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"Taking a Brier Island Whale and Seabird Cruise is watching whales and seabirds --   
and so much more. It is also joining a scientific survey studying an area teeming
with marine life. The cruises yield important information on endangered species of
whales like the Humpback, Finback, and Right Whales and on other species 
of Cetaceans (whales, dolphins, and porpoises) and seabirds."
~ Brier Island Whale & Seabird Cruises Company brochure

Today's weather was perfect for our whale cruise -- sunny all day with only a few clouds, a light breeze, low humidity, temps in the 70s F. We knew the weather had to be good or the Mega Nova wouldn't go out into the Bay of Fundy.

I got up at 6 AM and saw a bright pink sunrise over low fog in the valley below the campground (no photos, unfortunately). We didn't see any fog at 7 when we drove to Brier Island. The early morning light was so beautiful on the way there and while we were waiting to board the Mega Nova for our whale cruise.

Westport Harbor in the morning (view from pier where we got on our boat)

Like most of the passengers who had to travel to Westport on Brier Island via two ferries for the 9:30 AM cruise, we decided to leave ample room and caught the 7:30 and 8 AM rides to Long and Brier Islands.

Some folks came over at 8:30 and 9 and the captain waited a few minutes for them to board. We didn't want to risk being left behind or making other passengers wait for us.

Ferry from Brier Island to Long Island after our cruise

That meant we had about an hour to kill after we picked up our tickets in Westport.

We drove a short distance out Gulf Rock Road to the bluff overlooking Westport Harbor, Peters Island, and Grand Passage where we saw such beautiful scenery yesterday.

This is a picture of the bluff that I took as our boat passed it as we left the harbor this morning:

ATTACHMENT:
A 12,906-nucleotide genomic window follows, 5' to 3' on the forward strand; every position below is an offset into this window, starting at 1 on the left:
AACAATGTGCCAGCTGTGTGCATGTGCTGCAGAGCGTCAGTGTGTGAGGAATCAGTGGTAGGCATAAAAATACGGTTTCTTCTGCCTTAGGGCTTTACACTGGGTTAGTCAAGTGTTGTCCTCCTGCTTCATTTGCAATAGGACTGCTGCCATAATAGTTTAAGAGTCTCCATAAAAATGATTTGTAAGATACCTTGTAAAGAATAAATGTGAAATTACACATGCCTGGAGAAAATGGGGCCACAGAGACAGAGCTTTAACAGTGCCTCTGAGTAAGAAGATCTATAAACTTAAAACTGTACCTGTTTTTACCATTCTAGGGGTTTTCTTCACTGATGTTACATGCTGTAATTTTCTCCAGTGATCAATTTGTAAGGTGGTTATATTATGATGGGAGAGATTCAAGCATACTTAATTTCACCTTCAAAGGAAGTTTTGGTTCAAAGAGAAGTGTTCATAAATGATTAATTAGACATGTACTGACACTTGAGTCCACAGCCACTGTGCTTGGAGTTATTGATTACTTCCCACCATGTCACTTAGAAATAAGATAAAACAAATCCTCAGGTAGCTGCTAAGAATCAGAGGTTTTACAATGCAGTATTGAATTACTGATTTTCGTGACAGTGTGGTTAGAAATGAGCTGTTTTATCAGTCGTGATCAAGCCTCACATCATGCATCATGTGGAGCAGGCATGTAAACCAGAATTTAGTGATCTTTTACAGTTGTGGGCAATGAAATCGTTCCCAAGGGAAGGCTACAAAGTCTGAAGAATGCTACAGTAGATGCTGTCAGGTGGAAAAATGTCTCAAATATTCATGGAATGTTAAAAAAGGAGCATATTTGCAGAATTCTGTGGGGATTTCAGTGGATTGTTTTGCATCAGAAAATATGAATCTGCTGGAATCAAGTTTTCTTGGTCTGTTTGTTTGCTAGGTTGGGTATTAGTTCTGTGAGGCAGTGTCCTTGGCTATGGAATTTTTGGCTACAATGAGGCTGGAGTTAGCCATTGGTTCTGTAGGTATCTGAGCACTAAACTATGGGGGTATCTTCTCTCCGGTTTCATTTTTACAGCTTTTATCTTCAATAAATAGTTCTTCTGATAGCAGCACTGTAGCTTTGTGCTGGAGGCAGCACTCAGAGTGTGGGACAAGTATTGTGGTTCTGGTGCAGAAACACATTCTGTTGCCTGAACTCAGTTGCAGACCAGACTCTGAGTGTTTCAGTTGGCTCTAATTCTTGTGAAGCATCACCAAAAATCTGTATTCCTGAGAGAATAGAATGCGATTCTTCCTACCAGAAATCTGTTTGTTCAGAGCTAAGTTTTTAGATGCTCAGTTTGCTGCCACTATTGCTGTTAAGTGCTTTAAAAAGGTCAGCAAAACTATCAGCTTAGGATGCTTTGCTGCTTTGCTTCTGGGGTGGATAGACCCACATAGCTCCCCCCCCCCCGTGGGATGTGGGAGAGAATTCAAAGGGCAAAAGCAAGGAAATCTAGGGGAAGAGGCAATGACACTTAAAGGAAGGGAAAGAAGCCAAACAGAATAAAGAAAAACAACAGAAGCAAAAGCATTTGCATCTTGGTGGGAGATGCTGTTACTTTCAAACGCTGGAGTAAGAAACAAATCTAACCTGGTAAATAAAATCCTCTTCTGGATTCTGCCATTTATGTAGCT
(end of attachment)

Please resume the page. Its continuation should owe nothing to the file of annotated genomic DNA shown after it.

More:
Several people were standing about where I took the next picture of Westport Harbor this morning before we got on the boat. The harbor was beautiful in the morning light:

After a few minutes we drove back toward town and found a parking spot along the road fairly close to the pier where the Mega Nova was docked:



While we waited to board I took more photos of the beautiful harbor and interesting boats. As you can see, the tide was pretty low:


Lots of seaweed is exposed when the tide goes out.

We watched as crew members moved the Mega Nova closer and prepped it for today's morning cruise:


Although several species of whales spend the summer in the waters of the North Atlantic, humpback whales are the most commonly seen on whale cruises in this area because they are less afraid of watercraft than some of the others.

The M/V Mega Nova derived its name from the scientific name of the humpback whale, Megaptera novaeangliae, which translates to "Big Winged New Englander."

These "wings" are fins. Humpback whales have the longest appendages in the animal kingdom. Their pectoral fins can reach lengths of 16 feet, a third of their adult length of 48-62 feet. We saw plenty of humpbacks today but none of them breached (jumped out of) the water so we didn't see any pectoral fins except white blurs like these under the water:

This is a photo from National Geographic that shows the entire body of a humpback whale:

Boarding the Mega Nova began a few minutes before we were scheduled to leave:

We got underway at 9:38 AM and returned to the harbor at 1:10 PM, just in time to catch the 1:30 PM and 2 PM ferries back to Long Island and Digby Neck.

We went 30 miles in a large clockwise loop around the eastern side of Brier Island and then farther out into the Atlantic Ocean and Bay of Fundy. This is our Garmin GPS track, starting and ending at Westport, the red dot I added: